Harris loops the grassy field three times, and prior to each lap he chugs a beer. The running is just plain running, but the drinking is special. One foot is slightly ahead of the other. His back is straight and his head is tilted back so his eyes point almost straight up. The beer can’t wait to rush down his throat. It’s over in five or six seconds. He doesn’t run that far—maybe a half-mile, all told—but that’s not the point of this exercise. “I really like the way I’m drinking,” he exclaims.
Harris leads a seemingly quiet life. His nonalcoholic athletic accomplishments include steeplechase and 5,000-meter titles in Tasmania and 42nd place representing Australia at the 2012 World University Cross Country Championships, in Poland. He remotely attends the local uni in Launceston, Tasmania, where he’s getting his master’s degree to teach. He lives with his mother to save money and races on the weekends. His PR for the 1,500 is 3:51.2.
The beer-mile mastery came about almost by accident. On his first try, during a camping trip, he ran an eight-something. With a little refining of his drinking technique, he lowered his time into the sixes, then the fives. Two years ago, he showed up at the Autumn Classic and, in a performance soon to go viral, set the unofficial world record at 5:02.5. The record wasn’t confirmed, however, because he forgot to flip his finished beers upside down over his head to prove completion. The next year he ran a 5:04.9 and received official record confirmation, besting the Canadian Jim Finlayson’s five-year-old mark by five seconds. Harris might have gotten a sub-five but for a last-lap struggle with the twist-off cap on his Coopers 62.
Frustratingly, science has been slow to answer the question: How hard is a sub-five-minute beer mile? One way to look at this is to consider that there are a limited number of 4-to-4:20-milers in the world—which is the pace parameter for potential record success. More limited are the number willing to drink and run. Four beers might take a talented drinker eight to twelve seconds each, averaging 40 seconds total. That takes a 4:10-miler up to 4:50. Of course, few can go as fast as they normally do with large amounts of gassy liquid rumbling in their stomachs. Mid-fifties lap times easily become mid-sixties—though Harris has done a 58-second split. The effects of the alcohol aren’t to blame: elite runners barely break form, since it takes five minutes for the alcohol to move through the small intestine, into the bloodstream, and to the brain. The overdose of CO2, on the other hand, wreaks cruel havoc on the system, and side-searing cramps are common. A five-minute beer miler has to burp on the exhale and breathe on the inhale. “Burping is the key,” Harris says.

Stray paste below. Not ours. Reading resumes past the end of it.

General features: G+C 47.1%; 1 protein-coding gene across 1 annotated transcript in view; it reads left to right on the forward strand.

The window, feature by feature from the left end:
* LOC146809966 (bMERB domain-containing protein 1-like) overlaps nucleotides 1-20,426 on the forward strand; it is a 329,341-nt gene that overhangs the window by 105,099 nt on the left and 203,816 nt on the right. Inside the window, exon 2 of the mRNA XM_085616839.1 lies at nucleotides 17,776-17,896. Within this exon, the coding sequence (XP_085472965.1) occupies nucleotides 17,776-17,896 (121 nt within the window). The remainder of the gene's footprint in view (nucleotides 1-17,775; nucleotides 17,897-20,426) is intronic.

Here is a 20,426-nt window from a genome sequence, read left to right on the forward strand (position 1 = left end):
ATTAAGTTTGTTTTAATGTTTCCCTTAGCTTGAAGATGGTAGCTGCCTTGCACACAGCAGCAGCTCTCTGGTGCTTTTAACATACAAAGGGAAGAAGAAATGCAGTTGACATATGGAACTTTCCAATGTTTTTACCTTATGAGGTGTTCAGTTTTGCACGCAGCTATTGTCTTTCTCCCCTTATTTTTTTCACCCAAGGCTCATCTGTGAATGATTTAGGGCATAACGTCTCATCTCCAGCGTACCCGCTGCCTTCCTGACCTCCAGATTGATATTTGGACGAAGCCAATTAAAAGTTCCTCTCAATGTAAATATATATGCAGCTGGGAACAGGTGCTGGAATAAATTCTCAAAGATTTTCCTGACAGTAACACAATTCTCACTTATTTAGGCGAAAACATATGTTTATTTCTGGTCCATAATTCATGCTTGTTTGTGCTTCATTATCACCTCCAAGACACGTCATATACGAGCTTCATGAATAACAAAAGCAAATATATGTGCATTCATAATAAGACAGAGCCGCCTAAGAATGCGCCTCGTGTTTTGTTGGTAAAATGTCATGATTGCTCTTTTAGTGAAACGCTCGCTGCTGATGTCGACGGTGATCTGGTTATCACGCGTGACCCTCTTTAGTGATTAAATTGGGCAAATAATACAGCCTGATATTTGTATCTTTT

A water-torture analogy isn’t a bad one. It can feel like you’re suffocating—especially, as Harris feels compelled to relate, when “you throw up in your mouth.” Mentally you’ve got to want it. As record chasers lament, there’s always a little piece of them saying, “It’s OK, go ahead, vomit.”
Where is the gravitas that substantiates a superhuman effort in drinking while running? Does the motivation come from doing something better than one of the world’s best? When Symmonds, a 3:34-minute 1,500 man, ordained the beer mile as part of his 2014 résumé, the unknown territory below five minutes intoxicated the imagination, a Death Zone for elite runners only. In Harris’s words, something often viewed as semi-stupid became semi-awesome.